Earlier this month, when we marked the 10th anniversary of 9/11 and remembered the terror of that day, we also remembered acts of great courage and gallantry uncovered in the embers of debris and destruction.
Many of us chose to focus on these memories, preferring to let the day that is now synonymous with human depravity, be instead remembered for the transcendent capacity of the human being.
It is also around this time of year that Jewish people pray -- among other things -- to be blessed with that capacity. In the Rosh Hashana and Yom Kippur liturgy, following the priestly blessing, we sing a prayer asking that on this day, G-d grant us strength and courage.
That we should pray for blessings of life, good health, children, peace and prosperity is plainly obvious. But in asking for courage, we presume a challenge that will call on extraordinary resources of strength. Apparently, the composers of the Rosh Hashana liturgy dating back many centuries had no illusions about the persistence of the existential threat to the Jewish people, and included a prayer for something we need now as much as ever: the courage to prevail.
As always, Israel disturbs a world of nations who find its mere existence intolerable. It is not a pretty truth, but truth be damned now that vilifying Israel is politically correct. The hysterical calls delegitimizing Israel at every turn, strident and loud and insane, have made inaudible the still small voice that speaks with truth.
In this din of madness where the discourse about Israel has been hijacked and scripted to satisfy a selective audience, we find too many leaders who are followers, leaders who at their best, are resigned to silence. It is times like these that give new impetus to our prayers in which we ask that along with all the other blessings, G-d bless us with courage, or at least with courageous leaders.
Today there are precious few leaders courageous enough to speak out fearlessly in support of the truth when it comes to Israel, and when it is so unpopular to do so. Recent events at the UN make it painfully clear that noble courage -- which should be the defining quality of any leader -- is rare among players in the theater of international diplomacy, and worthy of our mindful prayers on Rosh Hashana, when so much hangs in the balance.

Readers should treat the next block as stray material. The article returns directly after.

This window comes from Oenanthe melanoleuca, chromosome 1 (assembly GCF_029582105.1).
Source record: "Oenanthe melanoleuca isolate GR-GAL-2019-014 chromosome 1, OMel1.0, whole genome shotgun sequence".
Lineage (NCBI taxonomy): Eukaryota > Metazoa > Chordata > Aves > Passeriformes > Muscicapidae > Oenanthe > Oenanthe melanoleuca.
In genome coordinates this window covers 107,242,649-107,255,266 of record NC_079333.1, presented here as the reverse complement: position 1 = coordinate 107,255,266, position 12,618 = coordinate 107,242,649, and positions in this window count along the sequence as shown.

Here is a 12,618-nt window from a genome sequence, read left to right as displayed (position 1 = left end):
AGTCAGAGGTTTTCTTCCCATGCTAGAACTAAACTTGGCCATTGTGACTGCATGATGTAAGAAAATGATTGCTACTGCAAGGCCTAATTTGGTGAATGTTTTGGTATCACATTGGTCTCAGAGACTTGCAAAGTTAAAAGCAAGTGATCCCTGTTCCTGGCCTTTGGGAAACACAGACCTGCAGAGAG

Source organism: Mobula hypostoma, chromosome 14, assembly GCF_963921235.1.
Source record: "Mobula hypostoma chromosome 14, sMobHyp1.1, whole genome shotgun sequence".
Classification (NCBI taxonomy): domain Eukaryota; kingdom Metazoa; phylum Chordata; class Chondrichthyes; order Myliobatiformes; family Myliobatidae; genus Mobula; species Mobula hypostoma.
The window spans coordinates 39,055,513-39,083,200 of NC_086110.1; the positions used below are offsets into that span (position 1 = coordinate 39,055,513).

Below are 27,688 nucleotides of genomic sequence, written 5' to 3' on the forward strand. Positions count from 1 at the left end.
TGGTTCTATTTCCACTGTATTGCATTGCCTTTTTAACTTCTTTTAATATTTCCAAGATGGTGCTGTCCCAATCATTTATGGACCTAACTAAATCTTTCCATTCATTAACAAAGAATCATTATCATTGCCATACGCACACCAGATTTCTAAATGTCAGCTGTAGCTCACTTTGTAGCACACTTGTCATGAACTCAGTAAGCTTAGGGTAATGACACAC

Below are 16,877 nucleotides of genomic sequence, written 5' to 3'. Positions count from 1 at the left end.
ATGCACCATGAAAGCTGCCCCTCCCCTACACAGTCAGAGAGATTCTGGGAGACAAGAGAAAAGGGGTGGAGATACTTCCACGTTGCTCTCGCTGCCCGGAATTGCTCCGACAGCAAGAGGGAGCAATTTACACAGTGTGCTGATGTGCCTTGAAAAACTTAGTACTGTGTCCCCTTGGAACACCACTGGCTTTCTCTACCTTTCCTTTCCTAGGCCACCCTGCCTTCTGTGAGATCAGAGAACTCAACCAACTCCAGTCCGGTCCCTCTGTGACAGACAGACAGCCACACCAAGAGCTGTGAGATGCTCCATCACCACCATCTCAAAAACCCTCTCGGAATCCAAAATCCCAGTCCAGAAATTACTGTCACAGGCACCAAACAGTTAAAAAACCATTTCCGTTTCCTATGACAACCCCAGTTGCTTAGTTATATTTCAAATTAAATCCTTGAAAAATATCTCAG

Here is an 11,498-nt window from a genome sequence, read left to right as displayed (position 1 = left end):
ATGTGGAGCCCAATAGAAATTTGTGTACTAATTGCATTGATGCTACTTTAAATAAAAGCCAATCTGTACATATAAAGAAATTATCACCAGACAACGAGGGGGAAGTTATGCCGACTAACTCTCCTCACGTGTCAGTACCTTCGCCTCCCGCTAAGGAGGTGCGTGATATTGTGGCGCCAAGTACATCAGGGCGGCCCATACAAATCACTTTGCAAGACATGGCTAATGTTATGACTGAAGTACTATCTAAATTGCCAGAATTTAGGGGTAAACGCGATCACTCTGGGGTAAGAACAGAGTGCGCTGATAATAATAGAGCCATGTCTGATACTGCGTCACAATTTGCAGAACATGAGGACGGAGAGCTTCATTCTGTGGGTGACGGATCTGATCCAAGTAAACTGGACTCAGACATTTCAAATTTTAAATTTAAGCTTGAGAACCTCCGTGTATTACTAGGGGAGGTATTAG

But it is not only presidents and prime ministers who need to pray for courage. No matter our place in life, at home or in the workplace, as a parent, a college professor, student or neighbor, our actions and reactions are often diminished by louder voices of muddled morality, and by a smallness of spirit that cripples our ability to respond with the courage of our convictions. We all know professors, thinkers, writers and artists, who admit, but only off the record, that when it comes to Israel, standing apart from the pack and speaking honestly, would entail a professional risk they are not willing to take.
Before Joshua led the Jewish people in their historic conquest of Israel, G-d gave him a few succinct words of advice: chazak v'ematz, take strength and courage. More than a blessing, it was G-d's instruction to Joshua for achieving success in the battles he would have to fight to secure the Jewish people in their homeland.
The year draws to an end with Jewish people feeling besieged on many fronts, but courage is born of challenge and, as the Lubavitcher Rebbe taught, it is the sine-qua-non of successful leadership at every level, in every sphere -- at home or in the workplace, on campus or in world affairs.
Rosh Hashana traditions include many practices symbolic of leadership and blessings for a year in which we lead with success in our respective concerns. May Israel lead this year with strength and courage. May all of us, wherever we are, be blessed with wise and courageous leadership, and may the new year bring peace, prosperity and life to humankind.